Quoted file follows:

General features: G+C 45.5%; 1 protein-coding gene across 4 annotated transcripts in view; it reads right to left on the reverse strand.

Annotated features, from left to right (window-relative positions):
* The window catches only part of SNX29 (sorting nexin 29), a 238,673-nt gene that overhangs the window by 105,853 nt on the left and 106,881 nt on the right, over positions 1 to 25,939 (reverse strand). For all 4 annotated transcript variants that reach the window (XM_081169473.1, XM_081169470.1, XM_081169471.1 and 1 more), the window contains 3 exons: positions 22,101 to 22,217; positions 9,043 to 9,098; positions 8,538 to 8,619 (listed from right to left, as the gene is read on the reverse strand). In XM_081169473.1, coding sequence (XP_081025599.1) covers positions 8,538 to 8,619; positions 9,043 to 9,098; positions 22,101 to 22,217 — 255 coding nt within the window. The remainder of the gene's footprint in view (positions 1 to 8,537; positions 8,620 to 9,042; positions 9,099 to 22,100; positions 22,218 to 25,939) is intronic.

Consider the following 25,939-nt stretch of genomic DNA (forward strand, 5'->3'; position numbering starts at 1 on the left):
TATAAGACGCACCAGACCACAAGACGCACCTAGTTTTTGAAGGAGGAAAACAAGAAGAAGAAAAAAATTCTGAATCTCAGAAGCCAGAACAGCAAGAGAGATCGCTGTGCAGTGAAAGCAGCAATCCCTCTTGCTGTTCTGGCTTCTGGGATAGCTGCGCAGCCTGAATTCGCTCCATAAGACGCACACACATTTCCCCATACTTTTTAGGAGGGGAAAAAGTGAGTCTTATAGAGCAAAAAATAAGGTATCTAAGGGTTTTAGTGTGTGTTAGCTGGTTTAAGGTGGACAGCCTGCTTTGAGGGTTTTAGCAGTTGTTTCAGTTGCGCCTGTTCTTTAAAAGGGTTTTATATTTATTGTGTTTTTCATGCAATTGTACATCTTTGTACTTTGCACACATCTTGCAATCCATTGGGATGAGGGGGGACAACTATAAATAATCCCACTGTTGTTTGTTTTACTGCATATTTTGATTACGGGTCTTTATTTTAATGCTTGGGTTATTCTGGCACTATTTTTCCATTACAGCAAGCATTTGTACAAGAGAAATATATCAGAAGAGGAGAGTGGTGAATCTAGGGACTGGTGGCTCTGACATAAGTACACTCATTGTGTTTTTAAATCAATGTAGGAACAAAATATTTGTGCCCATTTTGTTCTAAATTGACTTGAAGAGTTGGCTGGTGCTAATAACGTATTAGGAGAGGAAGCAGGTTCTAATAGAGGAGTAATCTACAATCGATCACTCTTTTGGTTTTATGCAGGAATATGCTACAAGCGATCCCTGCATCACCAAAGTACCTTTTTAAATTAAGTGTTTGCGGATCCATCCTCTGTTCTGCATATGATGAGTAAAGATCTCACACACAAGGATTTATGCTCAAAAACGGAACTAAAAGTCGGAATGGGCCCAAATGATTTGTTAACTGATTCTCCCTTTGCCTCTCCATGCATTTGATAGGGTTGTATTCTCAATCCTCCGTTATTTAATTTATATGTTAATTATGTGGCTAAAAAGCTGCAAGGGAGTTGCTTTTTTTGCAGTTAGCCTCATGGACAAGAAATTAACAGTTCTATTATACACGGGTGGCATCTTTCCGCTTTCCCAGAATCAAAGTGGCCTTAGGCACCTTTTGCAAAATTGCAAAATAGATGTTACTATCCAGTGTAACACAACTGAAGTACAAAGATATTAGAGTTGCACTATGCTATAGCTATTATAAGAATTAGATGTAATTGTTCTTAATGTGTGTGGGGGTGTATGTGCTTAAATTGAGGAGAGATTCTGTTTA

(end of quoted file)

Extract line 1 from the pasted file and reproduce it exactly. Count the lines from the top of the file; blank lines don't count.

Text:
General features: G+C 45.5%; 1 protein-coding gene across 4 annotated transcripts in view; it reads right to left on the reverse strand.